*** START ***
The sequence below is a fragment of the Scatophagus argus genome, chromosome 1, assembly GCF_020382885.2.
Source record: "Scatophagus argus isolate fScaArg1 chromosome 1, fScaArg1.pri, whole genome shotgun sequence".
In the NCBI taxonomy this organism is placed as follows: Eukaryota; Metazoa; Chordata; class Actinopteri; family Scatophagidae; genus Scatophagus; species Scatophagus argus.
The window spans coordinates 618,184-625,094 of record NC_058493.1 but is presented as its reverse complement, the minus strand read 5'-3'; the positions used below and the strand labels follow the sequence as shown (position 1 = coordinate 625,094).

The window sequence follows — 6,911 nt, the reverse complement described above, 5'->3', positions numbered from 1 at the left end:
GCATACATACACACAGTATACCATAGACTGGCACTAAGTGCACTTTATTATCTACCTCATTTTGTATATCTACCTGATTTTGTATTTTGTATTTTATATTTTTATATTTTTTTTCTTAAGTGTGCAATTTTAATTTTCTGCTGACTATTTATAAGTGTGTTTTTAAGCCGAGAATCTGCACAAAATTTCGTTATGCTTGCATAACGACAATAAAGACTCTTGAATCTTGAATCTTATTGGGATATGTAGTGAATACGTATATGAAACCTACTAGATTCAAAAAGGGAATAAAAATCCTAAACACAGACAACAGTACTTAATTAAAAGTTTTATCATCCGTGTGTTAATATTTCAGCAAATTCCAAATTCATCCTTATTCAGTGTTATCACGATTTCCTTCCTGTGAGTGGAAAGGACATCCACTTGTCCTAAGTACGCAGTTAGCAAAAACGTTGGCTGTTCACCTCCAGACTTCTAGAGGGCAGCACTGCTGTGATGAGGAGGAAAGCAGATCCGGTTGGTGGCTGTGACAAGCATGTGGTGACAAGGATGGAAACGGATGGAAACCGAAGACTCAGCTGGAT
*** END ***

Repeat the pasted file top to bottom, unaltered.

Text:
The sequence below is a fragment of the Scatophagus argus genome, chromosome 1, assembly GCF_020382885.2.
Source record: "Scatophagus argus isolate fScaArg1 chromosome 1, fScaArg1.pri, whole genome shotgun sequence".
In the NCBI taxonomy this organism is placed as follows: Eukaryota; Metazoa; Chordata; class Actinopteri; family Scatophagidae; genus Scatophagus; species Scatophagus argus.
The window spans coordinates 618,184-625,094 of record NC_058493.1 but is presented as its reverse complement, the minus strand read 5'-3'; the positions used below and the strand labels follow the sequence as shown (position 1 = coordinate 625,094).

The window sequence follows — 6,911 nt, the reverse complement described above, 5'->3', positions numbered from 1 at the left end:
GCATACATACACACAGTATACCATAGACTGGCACTAAGTGCACTTTATTATCTACCTCATTTTGTATATCTACCTGATTTTGTATTTTGTATTTTATATTTTTATATTTTTTTTCTTAAGTGTGCAATTTTAATTTTCTGCTGACTATTTATAAGTGTGTTTTTAAGCCGAGAATCTGCACAAAATTTCGTTATGCTTGCATAACGACAATAAAGACTCTTGAATCTTGAATCTTATTGGGATATGTAGTGAATACGTATATGAAACCTACTAGATTCAAAAAGGGAATAAAAATCCTAAACACAGACAACAGTACTTAATTAAAAGTTTTATCATCCGTGTGTTAATATTTCAGCAAATTCCAAATTCATCCTTATTCAGTGTTATCACGATTTCCTTCCTGTGAGTGGAAAGGACATCCACTTGTCCTAAGTACGCAGTTAGCAAAAACGTTGGCTGTTCACCTCCAGACTTCTAGAGGGCAGCACTGCTGTGATGAGGAGGAAAGCAGATCCGGTTGGTGGCTGTGACAAGCATGTGGTGACAAGGATGGAAACGGATGGAAACCGAAGACTCAGCTGGAT